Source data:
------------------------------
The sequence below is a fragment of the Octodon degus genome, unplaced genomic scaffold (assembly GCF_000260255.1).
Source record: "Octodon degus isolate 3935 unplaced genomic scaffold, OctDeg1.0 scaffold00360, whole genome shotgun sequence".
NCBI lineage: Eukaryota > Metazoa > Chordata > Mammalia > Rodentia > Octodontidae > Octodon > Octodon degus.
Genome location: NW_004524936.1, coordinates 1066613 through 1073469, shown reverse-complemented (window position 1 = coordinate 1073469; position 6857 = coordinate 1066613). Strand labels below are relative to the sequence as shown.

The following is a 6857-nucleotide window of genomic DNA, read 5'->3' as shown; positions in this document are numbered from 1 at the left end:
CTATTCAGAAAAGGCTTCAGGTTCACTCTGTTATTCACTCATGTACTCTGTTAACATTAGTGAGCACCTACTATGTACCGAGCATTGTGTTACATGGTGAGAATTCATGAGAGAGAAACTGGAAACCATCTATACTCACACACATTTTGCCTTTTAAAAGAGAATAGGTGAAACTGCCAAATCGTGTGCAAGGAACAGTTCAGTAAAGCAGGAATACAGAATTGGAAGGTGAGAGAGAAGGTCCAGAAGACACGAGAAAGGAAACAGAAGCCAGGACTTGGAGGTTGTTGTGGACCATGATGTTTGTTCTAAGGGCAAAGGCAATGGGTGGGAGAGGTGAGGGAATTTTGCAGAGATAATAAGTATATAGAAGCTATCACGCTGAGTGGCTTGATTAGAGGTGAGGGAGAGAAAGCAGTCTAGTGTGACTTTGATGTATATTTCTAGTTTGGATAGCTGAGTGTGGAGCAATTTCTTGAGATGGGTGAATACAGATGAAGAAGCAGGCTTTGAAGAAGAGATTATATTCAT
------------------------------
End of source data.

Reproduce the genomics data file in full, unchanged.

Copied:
The sequence below is a fragment of the Octodon degus genome, unplaced genomic scaffold (assembly GCF_000260255.1).
Source record: "Octodon degus isolate 3935 unplaced genomic scaffold, OctDeg1.0 scaffold00360, whole genome shotgun sequence".
NCBI lineage: Eukaryota > Metazoa > Chordata > Mammalia > Rodentia > Octodontidae > Octodon > Octodon degus.
Genome location: NW_004524936.1, coordinates 1066613 through 1073469, shown reverse-complemented (window position 1 = coordinate 1073469; position 6857 = coordinate 1066613). Strand labels below are relative to the sequence as shown.

The following is a 6857-nucleotide window of genomic DNA, read 5'->3' as shown; positions in this document are numbered from 1 at the left end:
CTATTCAGAAAAGGCTTCAGGTTCACTCTGTTATTCACTCATGTACTCTGTTAACATTAGTGAGCACCTACTATGTACCGAGCATTGTGTTACATGGTGAGAATTCATGAGAGAGAAACTGGAAACCATCTATACTCACACACATTTTGCCTTTTAAAAGAGAATAGGTGAAACTGCCAAATCGTGTGCAAGGAACAGTTCAGTAAAGCAGGAATACAGAATTGGAAGGTGAGAGAGAAGGTCCAGAAGACACGAGAAAGGAAACAGAAGCCAGGACTTGGAGGTTGTTGTGGACCATGATGTTTGTTCTAAGGGCAAAGGCAATGGGTGGGAGAGGTGAGGGAATTTTGCAGAGATAATAAGTATATAGAAGCTATCACGCTGAGTGGCTTGATTAGAGGTGAGGGAGAGAAAGCAGTCTAGTGTGACTTTGATGTATATTTCTAGTTTGGATAGCTGAGTGTGGAGCAATTTCTTGAGATGGGTGAATACAGATGAAGAAGCAGGCTTTGAAGAAGAGATTATATTCAT